FMC and CAG have to come together and find a way forward – King Cosmos


By Lincoln DePradine

Henry “King Cosmos” Gomez

The ownership and control of Toronto’s carnival have been a contentious issue between the FMC and community stakeholders of the festival, which began in 1967 as Caribana.

The City of Toronto, citing management and financial concerns in 2006, withdrew funding for the Caribbean Cultural Committee (CCC) that had overseen and produced Caribana since it began. The Festival Management Committee – now the Festival Management Corporation – is now the producer of the carnival that received $625,000 in funding last year from the City of Toronto.

Educator Henry Gomez, a former CCC chairman, believes there could be a total demise of the Toronto carnival if there is no rapprochement between FMC and CCC, which now is known as the Caribana Arts Group (CAG).

“For the festival not to die, I think that the two groups have to come together and find a way forward,’’ Gomez told The Caribbean Camera at a CAG event last Saturday. “Each one needs the other. People can say what they want but the name Caribana still means something.’’

Gomez, a former Canada Calypso Monarch known as “King Cosmos’’, was the ringmaster for Saturday’s “Caribana On Ice’’ at the skating rink at Mel Lastman Square in North York.

Under a light sprinkling of snow, the afternoon program featured a display of flags of various Caribbean countries and skaters and dancers performing to drumming and tropical music such as soca, reggae and steelpan.

“It was beautiful,’’ Amah Harris, artistic director of “Caribana On Ice’’, said in describing the event. “The snow fell just right and then it stopped. It was just wonderful.’’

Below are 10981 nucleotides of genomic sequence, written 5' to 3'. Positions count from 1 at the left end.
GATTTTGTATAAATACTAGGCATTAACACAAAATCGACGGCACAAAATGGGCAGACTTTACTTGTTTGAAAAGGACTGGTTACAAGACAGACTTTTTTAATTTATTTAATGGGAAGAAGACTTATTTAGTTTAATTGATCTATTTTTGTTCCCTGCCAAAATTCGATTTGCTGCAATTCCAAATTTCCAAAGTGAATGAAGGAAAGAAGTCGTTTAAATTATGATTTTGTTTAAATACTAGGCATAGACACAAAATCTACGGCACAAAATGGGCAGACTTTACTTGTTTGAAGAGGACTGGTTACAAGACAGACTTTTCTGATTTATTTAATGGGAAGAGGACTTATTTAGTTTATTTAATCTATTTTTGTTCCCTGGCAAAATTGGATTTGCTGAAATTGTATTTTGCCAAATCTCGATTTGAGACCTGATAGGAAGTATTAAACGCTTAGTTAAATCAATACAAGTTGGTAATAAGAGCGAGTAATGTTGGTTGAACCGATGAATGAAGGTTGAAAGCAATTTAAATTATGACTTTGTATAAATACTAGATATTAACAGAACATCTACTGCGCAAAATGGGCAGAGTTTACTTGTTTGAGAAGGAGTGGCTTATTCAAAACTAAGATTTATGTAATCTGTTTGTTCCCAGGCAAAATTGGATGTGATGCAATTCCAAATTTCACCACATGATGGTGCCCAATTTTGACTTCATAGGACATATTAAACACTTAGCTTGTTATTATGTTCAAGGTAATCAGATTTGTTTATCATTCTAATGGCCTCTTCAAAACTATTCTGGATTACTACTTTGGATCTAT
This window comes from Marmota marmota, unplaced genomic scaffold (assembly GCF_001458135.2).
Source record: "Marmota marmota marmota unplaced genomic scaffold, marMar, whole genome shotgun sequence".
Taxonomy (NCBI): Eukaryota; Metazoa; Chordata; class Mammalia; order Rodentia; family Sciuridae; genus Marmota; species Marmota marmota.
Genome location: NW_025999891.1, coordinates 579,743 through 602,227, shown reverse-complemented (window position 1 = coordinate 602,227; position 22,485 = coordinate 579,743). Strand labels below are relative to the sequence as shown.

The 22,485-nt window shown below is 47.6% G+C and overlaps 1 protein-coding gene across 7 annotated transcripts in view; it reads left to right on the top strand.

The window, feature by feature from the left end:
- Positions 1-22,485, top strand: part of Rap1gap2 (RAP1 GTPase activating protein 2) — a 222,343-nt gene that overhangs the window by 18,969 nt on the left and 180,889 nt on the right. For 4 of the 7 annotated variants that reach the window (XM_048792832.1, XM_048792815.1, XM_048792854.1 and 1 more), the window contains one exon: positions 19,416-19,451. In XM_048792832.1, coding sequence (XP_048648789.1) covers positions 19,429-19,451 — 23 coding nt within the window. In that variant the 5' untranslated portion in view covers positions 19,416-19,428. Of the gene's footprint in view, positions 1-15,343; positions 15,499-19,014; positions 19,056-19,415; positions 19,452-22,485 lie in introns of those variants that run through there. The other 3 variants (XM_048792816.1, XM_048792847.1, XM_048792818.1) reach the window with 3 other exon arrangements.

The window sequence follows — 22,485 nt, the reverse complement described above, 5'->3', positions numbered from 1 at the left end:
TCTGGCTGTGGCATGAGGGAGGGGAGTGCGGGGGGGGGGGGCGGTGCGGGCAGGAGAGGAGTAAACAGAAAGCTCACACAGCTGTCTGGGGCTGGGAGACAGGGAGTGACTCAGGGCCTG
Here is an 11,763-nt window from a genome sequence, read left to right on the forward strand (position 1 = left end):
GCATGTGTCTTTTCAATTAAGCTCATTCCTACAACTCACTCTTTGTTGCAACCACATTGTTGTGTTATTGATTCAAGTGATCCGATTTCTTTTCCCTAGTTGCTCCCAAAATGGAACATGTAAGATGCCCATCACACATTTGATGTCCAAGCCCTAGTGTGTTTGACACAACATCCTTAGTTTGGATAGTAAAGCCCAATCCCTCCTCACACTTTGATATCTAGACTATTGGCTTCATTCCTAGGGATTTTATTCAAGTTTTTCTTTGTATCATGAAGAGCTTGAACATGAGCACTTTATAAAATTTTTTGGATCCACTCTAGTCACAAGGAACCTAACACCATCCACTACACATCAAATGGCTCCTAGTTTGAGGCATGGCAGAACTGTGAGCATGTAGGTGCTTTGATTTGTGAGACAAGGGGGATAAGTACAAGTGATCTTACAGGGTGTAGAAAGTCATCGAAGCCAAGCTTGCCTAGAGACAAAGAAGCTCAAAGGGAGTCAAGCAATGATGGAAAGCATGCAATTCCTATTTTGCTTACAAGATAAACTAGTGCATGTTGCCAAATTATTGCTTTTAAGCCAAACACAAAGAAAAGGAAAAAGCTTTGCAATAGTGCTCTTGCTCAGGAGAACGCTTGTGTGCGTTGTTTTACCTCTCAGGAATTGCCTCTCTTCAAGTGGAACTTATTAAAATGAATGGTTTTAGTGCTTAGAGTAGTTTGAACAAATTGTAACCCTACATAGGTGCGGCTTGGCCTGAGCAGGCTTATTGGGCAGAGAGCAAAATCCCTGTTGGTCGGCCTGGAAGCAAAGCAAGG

Harris, who thanked the artistes and organizers that assisted with the execution of the program, said CAG is “trying to make sure that we get the vision of 1967 back on the road. We thought that this will be a lovely way to start our season’’.

Davina Reid, elected CAG vice chair at the organization’s recent annual general meeting, said Harris “poured her blood, sweat and tears into this production. She worked tirelessly over the past two-plus months to put this show together’’.

“Caribana On Ice’’ was initiated years ago by a Gomez-led CAG board of directors after a suggestion to him from his daughter Natasha.

“Props to the current Caribana board for deciding to keep it going because I think it has potential,’’ said Gomez. “This was a lot of fun today.’’

Gomez said he is “very optimistic’’ about the future of CAG under the leadership of newly elected chair Geraldine Stafford.

“She has the passion of the organization at heart and the new board of directors wants to do things differently,’’ said Gomez. “They want to make a positive difference and, to me, that’s very important.’’

At some point, Gomez argued, CAG and FMC “are going to have come together somewhere; I don’t think it’s going to work any other way’’.

Gomez, who also is a steelpan player, isn’t completely impressed with the FMC-run carnival in Toronto.

“The only thing I’ll give them credit for is that they found a way to keep the negative publicity away from the media. But, in terms of the festival itself, they’ve not improved it in any significant way; in many ways, it’s gotten worse,’’ he charged.

“For all practical purposes, the FMC is operating in a vacuum; it’s not accountable to our community. It’s accountable to sponsors and the government. If those are the ones you’re responsible to, then what you’re saying is that they own the festival.’’

 

#Caribana On Ice, # FMC # CAG #steelpan